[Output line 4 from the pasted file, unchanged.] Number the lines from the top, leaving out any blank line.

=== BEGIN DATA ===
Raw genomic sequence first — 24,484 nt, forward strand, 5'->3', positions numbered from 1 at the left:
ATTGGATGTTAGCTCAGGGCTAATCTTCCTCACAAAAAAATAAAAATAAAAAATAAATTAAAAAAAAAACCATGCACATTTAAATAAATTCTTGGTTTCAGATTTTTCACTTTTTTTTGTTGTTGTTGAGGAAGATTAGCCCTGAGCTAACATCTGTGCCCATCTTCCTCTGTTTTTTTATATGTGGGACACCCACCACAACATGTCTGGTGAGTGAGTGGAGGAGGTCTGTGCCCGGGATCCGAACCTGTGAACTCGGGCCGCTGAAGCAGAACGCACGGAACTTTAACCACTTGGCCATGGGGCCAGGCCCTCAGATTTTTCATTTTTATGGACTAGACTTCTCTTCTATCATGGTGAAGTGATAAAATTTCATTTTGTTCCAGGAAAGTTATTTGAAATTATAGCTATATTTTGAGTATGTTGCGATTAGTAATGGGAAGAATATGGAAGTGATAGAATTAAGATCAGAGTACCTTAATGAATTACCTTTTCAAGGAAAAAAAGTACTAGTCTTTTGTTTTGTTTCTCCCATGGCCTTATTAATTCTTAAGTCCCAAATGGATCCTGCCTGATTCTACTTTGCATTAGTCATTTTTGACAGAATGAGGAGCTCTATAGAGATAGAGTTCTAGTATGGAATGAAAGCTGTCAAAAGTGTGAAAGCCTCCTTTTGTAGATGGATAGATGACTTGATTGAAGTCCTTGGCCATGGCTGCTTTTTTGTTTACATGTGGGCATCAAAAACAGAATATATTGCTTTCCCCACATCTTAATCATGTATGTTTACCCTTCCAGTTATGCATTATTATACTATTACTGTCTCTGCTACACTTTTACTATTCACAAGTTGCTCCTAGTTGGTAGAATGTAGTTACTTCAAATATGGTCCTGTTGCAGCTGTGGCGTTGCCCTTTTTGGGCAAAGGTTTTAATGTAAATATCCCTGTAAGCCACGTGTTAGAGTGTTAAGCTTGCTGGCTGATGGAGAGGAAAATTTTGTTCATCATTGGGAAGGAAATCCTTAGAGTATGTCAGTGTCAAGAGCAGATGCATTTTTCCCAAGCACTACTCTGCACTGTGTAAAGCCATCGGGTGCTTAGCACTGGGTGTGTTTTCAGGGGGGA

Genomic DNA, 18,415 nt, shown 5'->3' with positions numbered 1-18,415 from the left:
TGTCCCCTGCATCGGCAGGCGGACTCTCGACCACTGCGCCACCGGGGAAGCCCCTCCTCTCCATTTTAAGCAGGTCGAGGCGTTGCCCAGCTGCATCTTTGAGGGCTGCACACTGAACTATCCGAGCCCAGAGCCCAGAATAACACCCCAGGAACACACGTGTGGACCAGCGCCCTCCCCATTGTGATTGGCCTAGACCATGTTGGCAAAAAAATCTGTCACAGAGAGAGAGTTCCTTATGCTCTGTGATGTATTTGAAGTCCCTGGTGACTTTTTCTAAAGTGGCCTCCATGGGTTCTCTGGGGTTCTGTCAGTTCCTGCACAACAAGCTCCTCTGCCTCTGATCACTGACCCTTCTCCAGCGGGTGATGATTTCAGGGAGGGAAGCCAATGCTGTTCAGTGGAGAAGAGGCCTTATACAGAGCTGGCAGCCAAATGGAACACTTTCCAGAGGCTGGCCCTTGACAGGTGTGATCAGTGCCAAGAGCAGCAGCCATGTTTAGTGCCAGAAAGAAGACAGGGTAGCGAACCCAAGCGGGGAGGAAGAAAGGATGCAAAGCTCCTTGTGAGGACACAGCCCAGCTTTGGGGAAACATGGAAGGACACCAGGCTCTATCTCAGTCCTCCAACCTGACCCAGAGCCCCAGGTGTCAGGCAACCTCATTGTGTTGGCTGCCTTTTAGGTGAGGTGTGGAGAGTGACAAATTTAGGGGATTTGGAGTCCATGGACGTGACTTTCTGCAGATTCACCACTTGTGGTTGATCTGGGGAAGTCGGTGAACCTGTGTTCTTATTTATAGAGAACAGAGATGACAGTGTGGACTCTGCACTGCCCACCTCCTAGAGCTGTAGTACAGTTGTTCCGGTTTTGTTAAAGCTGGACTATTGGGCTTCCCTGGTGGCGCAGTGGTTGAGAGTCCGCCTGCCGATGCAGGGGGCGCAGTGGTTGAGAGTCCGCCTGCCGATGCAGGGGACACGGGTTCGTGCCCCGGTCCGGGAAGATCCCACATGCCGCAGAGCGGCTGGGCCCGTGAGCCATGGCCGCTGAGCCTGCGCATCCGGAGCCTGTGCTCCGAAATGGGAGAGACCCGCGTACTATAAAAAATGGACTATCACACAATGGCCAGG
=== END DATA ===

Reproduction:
TGTCCCCTGCATCGGCAGGCGGACTCTCGACCACTGCGCCACCGGGGAAGCCCCTCCTCTCCATTTTAAGCAGGTCGAGGCGTTGCCCAGCTGCATCTTTGAGGGCTGCACACTGAACTATCCGAGCCCAGAGCCCAGAATAACACCCCAGGAACACACGTGTGGACCAGCGCCCTCCCCATTGTGATTGGCCTAGACCATGTTGGCAAAAAAATCTGTCACAGAGAGAGAGTTCCTTATGCTCTGTGATGTATTTGAAGTCCCTGGTGACTTTTTCTAAAGTGGCCTCCATGGGTTCTCTGGGGTTCTGTCAGTTCCTGCACAACAAGCTCCTCTGCCTCTGATCACTGACCCTTCTCCAGCGGGTGATGATTTCAGGGAGGGAAGCCAATGCTGTTCAGTGGAGAAGAGGCCTTATACAGAGCTGGCAGCCAAATGGAACACTTTCCAGAGGCTGGCCCTTGACAGGTGTGATCAGTGCCAAGAGCAGCAGCCATGTTTAGTGCCAGAAAGAAGACAGGGTAGCGAACCCAAGCGGGGAGGAAGAAAGGATGCAAAGCTCCTTGTGAGGACACAGCCCAGCTTTGGGGAAACATGGAAGGACACCAGGCTCTATCTCAGTCCTCCAACCTGACCCAGAGCCCCAGGTGTCAGGCAACCTCATTGTGTTGGCTGCCTTTTAGGTGAGGTGTGGAGAGTGACAAATTTAGGGGATTTGGAGTCCATGGACGTGACTTTCTGCAGATTCACCACTTGTGGTTGATCTGGGGAAGTCGGTGAACCTGTGTTCTTATTTATAGAGAACAGAGATGACAGTGTGGACTCTGCACTGCCCACCTCCTAGAGCTGTAGTACAGTTGTTCCGGTTTTGTTAAAGCTGGACTATTGGGCTTCCCTGGTGGCGCAGTGGTTGAGAGTCCGCCTGCCGATGCAGGGGGCGCAGTGGTTGAGAGTCCGCCTGCCGATGCAGGGGACACGGGTTCGTGCCCCGGTCCGGGAAGATCCCACATGCCGCAGAGCGGCTGGGCCCGTGAGCCATGGCCGCTGAGCCTGCGCATCCGGAGCCTGTGCTCCGAAATGGGAGAGACCCGCGTACTATAAAAAATGGACTATCACACAATGGCCAGG